Tuesday, March 22, 2005

The Riverside shopping centre, Kokura. Situated directly opposite the castle. I can't tell which is more beautiful... Posted by Hello

Akamu-Jingu, Shinmonoseki Posted by Hello

Kokura castle Posted by Hello

I feel the earth move under my feet

I feel the sky tumbling down, tumbling down. Except not really. I did feel the apartment move under my hands and knees and thus also under my feet, but fortunately the sky didn't come tumbling down. That may have been too much excitement for one morning. At least two questions I had previously pondered were answered for me, the first being are earthquakes scarier than typhoons? The answer is a clear cut "yes". Yes. Yes. YES. YES. The second question, "will a tremendous shock cure a hangover?" The answer, unfortunately is "no". Although you don't really worry so much about vomiting when things are falling off tables and shelves around you. I will explain this chain of events later ("what's to explain?" you ask- "the earth shook, you shook", but there is more...)

The week had been a good one. No lessons at school, so it was all very quiet. A couple of nights in, and a Thursday night St-Patrick's-Day birthday celebration for AbSlance. I had spent the day indulging in Choclit as did LeeJay as she drove us to Shingo-cho where MsLance lives, and we troughed till the sun went down and beyond. Phil and ChoLyn came too and we had a Japanese smorgasboard (except we didn't really as no such thing exists. We really just ate lots of types of Japanese food) and as I squeezed copious amounts of mayonaise onto my yaki-udon noodles, I realised that a surplus of fat in my diet may be causing the surplus of fat on me. Oops.

Thursday night was a long one as I did not sleep. At all. Whenever I stood up I felt exhausted. Whenever I lay down I felt agitated. Whenever I did a gymnastics/ yoga style bridge, I felt the floor. "What fun!" I didn't think. But I did think, "I can't go to school today" as it was Friday by this point. And so I didn't. And I slept from 9am to 3:50 pm (strangely, 12am to 6:50am UK time. Hmm.) And in the evening LeeJay and AbSlance and I went to RayVon's for a night in.

Saturday was a big travelling day, as I met up with 3 other ALTs from my area, Amy, D and G, and we went to Shimonoseki, where Amy used to live. Shimonoseki is on another Japanese Island, Kyushu, whereas we now live on Honshu. We met up with her friend Yuka, and later also Rod, and started our sightseeing with a trip to a port in Moji where we ate dinner and then to a bar, and then onto a karaoke marathon. Midnight till 6am. Too much drinking, and too much singing later we were at home passed out. I woke up at 10:30 on Sunday morning wondering why I had yet another hangover (gin never did this to me in England) and lay there between sleep and consciousness (or whatever else you call being not asleep). And then at 10:50 it all went very odd. The apartment where we staying (on the sixth floor) started shaking. Badly. And it didn't stop. The five of us were suddenly all looking at each other, each with the same expression on our faces, one that read "what... is ... happening....SHIT!" and we all stayed where we were with pictures sliding off walls and things slipping off tables until it finished. My first earthquake. There's one for the family album. 2 things. (1) Later news reports stated that if that earthquake had happened in Tokyo, 12,000 would have been killed. It measured between 6.4 and 7 on the seismic scale, but fortunately the epicentre was 70km from where we were and was in the sea, although 16 houses on one island were destroyed, one person killed and 400 injured. (2) The apartment we were staying in was Yuka's boyfriend's. His name is Matt and he was away. After the earthquake, Amy picked up one of the pictures that had fallen and showed me Matt. Who I recognised from university. He had dated a friend's housemate for a long time. It's a small world after all...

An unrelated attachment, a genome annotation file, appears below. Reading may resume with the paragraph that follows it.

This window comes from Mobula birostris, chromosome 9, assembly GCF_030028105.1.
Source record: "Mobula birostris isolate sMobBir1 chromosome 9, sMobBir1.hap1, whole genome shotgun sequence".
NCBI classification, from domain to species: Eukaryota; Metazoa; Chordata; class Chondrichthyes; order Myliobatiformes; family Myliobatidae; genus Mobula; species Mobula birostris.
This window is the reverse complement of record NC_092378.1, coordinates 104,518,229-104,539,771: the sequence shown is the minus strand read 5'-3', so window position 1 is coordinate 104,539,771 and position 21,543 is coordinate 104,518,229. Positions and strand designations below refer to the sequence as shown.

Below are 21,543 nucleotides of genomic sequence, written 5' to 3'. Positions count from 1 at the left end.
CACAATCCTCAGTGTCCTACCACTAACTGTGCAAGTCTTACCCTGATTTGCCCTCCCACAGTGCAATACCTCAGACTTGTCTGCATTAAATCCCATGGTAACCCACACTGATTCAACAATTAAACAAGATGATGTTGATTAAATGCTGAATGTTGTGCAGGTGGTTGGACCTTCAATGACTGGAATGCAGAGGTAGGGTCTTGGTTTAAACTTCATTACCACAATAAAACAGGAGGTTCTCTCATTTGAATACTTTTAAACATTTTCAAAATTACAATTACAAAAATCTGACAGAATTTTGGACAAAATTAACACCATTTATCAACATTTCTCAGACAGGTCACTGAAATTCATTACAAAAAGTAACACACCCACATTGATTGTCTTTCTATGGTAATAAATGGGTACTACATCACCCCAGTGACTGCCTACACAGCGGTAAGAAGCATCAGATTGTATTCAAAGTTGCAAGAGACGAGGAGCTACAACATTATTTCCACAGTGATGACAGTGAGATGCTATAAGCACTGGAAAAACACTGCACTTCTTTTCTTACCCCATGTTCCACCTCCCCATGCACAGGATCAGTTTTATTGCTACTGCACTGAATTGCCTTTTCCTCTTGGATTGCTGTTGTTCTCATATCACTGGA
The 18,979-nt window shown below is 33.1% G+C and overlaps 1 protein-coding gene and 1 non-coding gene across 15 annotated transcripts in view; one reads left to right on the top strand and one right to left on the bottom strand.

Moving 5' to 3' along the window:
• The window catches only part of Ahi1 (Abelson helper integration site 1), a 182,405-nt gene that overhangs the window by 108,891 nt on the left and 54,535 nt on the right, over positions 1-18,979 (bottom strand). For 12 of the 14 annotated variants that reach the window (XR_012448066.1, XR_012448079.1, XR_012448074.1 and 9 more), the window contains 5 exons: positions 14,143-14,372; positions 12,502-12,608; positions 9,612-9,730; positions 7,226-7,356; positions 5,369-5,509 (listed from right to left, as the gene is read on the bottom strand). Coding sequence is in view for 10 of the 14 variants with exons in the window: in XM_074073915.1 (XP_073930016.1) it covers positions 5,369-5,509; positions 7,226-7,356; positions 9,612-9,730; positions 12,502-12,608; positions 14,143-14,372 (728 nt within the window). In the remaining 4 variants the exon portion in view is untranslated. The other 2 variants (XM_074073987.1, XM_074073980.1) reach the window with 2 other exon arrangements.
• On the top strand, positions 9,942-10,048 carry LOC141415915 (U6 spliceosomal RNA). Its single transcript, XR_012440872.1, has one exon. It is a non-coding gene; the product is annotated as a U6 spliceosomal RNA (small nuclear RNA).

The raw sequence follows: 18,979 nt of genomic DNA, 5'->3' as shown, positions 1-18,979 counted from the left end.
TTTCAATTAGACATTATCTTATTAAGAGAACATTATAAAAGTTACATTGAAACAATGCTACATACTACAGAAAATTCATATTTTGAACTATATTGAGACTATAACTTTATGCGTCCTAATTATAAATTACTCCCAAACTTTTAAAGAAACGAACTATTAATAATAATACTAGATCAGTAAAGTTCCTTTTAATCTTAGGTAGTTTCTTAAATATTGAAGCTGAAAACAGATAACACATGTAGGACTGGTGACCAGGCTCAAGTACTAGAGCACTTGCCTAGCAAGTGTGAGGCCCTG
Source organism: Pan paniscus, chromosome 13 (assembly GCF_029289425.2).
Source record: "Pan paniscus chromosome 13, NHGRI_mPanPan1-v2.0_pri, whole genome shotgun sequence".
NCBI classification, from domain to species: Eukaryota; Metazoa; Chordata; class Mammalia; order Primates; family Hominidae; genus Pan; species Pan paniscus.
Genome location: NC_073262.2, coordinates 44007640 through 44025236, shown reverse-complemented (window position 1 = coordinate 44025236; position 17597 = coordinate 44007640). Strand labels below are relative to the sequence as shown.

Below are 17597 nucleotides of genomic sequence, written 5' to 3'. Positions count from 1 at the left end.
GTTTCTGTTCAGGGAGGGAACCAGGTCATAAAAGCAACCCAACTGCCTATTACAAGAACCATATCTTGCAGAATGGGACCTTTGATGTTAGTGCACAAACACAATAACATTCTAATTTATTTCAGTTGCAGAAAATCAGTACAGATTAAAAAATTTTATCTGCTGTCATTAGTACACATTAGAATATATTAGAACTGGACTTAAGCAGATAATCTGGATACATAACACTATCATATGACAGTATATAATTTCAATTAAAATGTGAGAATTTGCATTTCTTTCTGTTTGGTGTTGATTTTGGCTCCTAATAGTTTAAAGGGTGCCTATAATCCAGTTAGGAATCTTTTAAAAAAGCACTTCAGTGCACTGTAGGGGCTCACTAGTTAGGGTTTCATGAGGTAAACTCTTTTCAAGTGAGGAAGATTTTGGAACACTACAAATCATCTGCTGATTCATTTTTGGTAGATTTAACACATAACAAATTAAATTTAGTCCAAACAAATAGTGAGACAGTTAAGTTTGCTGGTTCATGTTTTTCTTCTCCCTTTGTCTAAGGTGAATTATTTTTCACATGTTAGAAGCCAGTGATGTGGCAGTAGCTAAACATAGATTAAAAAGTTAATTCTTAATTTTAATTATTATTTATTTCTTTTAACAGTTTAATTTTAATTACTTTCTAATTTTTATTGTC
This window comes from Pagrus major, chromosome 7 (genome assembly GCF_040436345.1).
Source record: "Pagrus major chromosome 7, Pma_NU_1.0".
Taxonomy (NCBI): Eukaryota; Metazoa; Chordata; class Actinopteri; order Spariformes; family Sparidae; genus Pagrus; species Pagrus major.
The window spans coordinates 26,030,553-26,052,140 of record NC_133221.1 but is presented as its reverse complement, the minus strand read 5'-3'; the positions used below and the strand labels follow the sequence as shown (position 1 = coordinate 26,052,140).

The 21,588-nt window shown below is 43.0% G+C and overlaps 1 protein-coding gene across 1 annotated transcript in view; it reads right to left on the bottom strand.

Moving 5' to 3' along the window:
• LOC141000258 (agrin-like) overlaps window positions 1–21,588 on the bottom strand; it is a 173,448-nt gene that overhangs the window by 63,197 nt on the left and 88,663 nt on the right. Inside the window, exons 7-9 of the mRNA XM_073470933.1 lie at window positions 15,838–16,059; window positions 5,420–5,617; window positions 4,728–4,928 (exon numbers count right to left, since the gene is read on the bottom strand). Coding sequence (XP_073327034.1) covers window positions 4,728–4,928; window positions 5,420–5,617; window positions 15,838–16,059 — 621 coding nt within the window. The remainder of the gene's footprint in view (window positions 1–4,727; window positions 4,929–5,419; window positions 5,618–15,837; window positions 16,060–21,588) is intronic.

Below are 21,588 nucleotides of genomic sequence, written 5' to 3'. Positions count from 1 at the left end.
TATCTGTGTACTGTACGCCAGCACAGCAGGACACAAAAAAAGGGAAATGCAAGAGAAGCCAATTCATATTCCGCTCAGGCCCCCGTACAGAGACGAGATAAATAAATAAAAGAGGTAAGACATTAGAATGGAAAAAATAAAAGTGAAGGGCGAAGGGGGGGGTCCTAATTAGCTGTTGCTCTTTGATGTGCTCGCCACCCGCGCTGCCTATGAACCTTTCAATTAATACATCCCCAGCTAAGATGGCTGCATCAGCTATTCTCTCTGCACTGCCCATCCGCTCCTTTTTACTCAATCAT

Anyway, we had to cancel some of our plans (I had vague plans to visit Fukuoka, but all public transport was closed), and to be honest Amy and I were too hungover anyway. So in the early evening we drove up a mountain and saw a beautiful sunset and took photos. And then went to a beautiful temple that was near the seafront and took pictures. Then we went for dinner and saw Bridget Jones 2. And we didn't take pictures. But the next morning, I wandered round the grounds of Kokura castle and took pictures. And then as I took pictures in the Riverside shopping centre (beautifully modern) I managed to delete all the others I'd taken. Bugger.

The drive home was a long one, and we got back around midnight. Another interesting weekend over. Next weekend sees the astonishing return of my old best friend- Choclit. I shall not be reporting hangovers next week, instead it will be minor heart attacks and diabetes as I over-indulge once again. Yay!